Composing Mozart

30 October 2012, 20:00 - 21:30

West Road Concert Hall, Faculty of Music

The lecture-recitals and Open Rehearsal are free and open to all; no registration is required.

Pianist and conductor Robert Levin will give a series of public lecture-recitals on Encountering Mozart at the Faculty of Music in addition to participating in an Open Rehearsal with performers from the Academy of Ancient Music. This will be followed by a public performance in the West Road Concert Hall on the evening of Wednesday 31 October 2012.

Lecture-recital 2: Composing Mozart

In his second lecture-recital, Professor Levin will discuss the various completions that he has provided to a wide range of Mozart fragments, from small piano pieces to concerto movements and the Requiem and C-minor Mass.

No other major composer left such a wide range of musical torsos at his death as did Mozart - over 140. One-third of the works composed in the last decade in Vienna, and one-fifth of his total output consists of such fragments. Alan Tyson’s research into the paper types used by Mozart in the notation of his music revealed that numerous finished works were fragments that remained unfinished for as long as ten years. This gives insight into Mozart’s creative process. The author has completed a considerable number of these fragments over a period of nearly forty-five years. The challenge of assimilating the various elements of Mozart’s style, noted in conjunction with the previous lecture, will be considered in the context of one of Mozart’s most weighty unfinished works, the Mass in C minor K427. Composed in 1782-83 in the style of a grand cantata mass, its proportions are matched only by Bach’s Mass in B minor and Beethoven’s Missa solemnis. We shall consider the background to the composition of the Mass, its first incomplete performance in Salzburg on 26 October 1783, the state of the work as transmitted by surviving sources, how it is possible to deduce the number and scope of the missing movements, and the process by which a completion could be attempted. There will be demonstrations at the keyboard as well as examples drawn from a recording of the work directed by Helmuth Rilling, who conducted the world premiere at Carnegie Hall on 15 January 2005. (The UK premiere of the completion took place on 8 September 2006 in London at the Proms under the direction of Sir Charles Mackerras.)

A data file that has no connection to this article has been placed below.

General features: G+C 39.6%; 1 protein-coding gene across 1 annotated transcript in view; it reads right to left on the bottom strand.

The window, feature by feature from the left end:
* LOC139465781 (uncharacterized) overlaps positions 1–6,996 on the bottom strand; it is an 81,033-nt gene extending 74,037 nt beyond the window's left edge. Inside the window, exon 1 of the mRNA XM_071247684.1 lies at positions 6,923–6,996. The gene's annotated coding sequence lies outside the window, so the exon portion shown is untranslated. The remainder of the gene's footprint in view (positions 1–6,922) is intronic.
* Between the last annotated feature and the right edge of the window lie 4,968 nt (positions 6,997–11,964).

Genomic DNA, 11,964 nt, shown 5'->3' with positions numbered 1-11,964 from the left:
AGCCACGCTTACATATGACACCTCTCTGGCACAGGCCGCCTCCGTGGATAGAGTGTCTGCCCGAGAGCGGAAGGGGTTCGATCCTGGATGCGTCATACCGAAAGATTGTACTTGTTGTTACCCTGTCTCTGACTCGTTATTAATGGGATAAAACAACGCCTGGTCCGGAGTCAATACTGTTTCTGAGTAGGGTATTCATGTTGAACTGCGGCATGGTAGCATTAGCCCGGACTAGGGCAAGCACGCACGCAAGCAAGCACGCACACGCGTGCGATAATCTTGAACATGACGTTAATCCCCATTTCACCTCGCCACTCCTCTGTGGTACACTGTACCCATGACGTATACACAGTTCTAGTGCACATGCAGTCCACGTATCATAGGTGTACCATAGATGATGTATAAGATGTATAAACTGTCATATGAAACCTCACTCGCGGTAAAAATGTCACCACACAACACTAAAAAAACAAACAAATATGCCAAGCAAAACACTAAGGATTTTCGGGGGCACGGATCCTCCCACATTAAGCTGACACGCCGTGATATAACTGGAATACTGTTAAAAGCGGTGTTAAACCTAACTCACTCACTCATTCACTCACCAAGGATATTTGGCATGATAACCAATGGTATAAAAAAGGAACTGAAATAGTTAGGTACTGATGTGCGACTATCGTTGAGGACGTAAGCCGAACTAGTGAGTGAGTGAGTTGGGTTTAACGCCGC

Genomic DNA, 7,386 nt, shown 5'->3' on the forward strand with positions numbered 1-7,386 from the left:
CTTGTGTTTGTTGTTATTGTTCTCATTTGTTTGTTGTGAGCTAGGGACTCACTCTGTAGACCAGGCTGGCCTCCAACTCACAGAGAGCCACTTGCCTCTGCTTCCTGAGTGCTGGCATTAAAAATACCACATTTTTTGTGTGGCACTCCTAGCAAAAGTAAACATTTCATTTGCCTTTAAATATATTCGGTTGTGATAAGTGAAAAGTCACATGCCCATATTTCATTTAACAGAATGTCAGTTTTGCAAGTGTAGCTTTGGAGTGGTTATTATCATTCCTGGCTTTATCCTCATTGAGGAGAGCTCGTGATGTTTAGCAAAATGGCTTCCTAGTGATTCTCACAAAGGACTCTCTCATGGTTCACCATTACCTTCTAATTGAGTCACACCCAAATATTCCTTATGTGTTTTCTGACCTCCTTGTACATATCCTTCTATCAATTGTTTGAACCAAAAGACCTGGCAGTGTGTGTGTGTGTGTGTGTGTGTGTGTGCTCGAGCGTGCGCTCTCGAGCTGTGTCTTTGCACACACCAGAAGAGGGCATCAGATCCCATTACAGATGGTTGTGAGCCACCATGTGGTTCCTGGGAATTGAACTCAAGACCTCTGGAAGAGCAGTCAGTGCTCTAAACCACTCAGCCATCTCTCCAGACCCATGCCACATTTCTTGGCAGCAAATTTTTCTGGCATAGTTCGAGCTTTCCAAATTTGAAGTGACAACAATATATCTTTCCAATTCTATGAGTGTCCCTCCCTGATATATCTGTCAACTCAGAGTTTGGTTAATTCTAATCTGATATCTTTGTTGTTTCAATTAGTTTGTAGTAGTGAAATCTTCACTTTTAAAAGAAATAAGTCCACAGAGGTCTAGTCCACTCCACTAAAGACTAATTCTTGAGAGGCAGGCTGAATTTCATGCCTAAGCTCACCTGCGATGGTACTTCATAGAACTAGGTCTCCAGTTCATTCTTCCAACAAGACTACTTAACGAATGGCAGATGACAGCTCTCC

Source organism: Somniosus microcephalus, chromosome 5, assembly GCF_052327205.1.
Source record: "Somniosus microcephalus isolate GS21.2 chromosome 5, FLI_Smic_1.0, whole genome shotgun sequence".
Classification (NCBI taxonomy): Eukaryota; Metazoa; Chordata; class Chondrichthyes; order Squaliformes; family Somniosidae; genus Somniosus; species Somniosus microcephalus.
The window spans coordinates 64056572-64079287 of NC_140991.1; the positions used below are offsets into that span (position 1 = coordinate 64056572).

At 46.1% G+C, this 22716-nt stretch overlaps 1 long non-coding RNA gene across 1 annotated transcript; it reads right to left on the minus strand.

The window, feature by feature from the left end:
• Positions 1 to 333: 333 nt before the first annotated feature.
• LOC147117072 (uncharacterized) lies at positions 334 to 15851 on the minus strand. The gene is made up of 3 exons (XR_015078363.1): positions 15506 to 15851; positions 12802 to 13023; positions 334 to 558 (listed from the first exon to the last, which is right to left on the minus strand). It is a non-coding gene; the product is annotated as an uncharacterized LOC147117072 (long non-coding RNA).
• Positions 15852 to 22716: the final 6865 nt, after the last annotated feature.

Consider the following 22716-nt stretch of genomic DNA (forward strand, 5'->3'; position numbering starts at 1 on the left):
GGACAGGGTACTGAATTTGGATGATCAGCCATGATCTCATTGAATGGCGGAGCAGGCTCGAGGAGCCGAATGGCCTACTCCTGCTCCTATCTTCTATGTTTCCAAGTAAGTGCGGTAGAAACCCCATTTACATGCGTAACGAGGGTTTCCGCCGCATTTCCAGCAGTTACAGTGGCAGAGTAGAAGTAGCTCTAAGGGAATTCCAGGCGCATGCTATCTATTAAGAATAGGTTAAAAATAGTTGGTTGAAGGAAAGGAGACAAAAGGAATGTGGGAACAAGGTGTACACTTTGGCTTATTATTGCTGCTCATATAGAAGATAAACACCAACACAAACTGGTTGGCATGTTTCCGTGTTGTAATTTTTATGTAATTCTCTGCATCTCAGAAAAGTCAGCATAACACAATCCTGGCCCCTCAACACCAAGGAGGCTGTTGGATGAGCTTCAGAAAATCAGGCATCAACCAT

Events in this series: 

Humanitas
Improvising Mozart
29 October 2012, West Road Concert Hall, Faculty of Music

Humanitas Visiting Professor in Chamber Music 2012: Robert Levin

Composing Mozart
30 October 2012, West Road Concert Hall, Faculty of Music

Humanitas Visiting Professor in Chamber Music 2012: Robert Levin

Open Rehearsal with Robert Levin and AAM
31 October 2012, West Road Concert Hall, Faculty of Music

Humanitas Visiting Professor in Chamber Music 2012 Robert Levin rehearses works by Mozart and Beethoven with the Academy of Ancient Music.

Robert Levin and the AAM perform works by Mozart and Beethoven
31 October 2012, West Road Concert Hall, Faculty of Music

Humanitas Visiting Professor in Chamber Music 2012 Robert Levin performs works by Mozart and Beethoven with the Academy of Ancient Music.

he Humanitas Chair in Chamber Music has been made possible by the generous support of Mr Lawrence Saper.

The Humanitas Chair in Chamber Music will bring world-renowned performers to Cambridge to share insights into the character as well as the challenges of musical performance, explaining not only their own approach to a range of musical masterpieces but also the consequences for listeners of their interpretative choices. These 'behind the scene' observations will be complemented by actual performances, whether in masterclasses, open rehearsals, lecture-recitals or concerts.

Previous Humanitas Visiting Professors in Chamber Music

2010-11: Alfred Brendel (pianist, music critic, poet and painter)

Standing Committee

John Rink (Music; AHRC Research Centre for Musical Performance as Creative Practice)
Nicholas Cook (Music)   
Iain Fenlon (Music)
Martin Ennis (Music)
Edward Wickham (St Catharine’s College; Music)    
David Mawson (AHRC Research Centre for Musical Performance as Creative Practice)
George Unsworth (West Road Concert Hall)

Hosting College

Peterhouse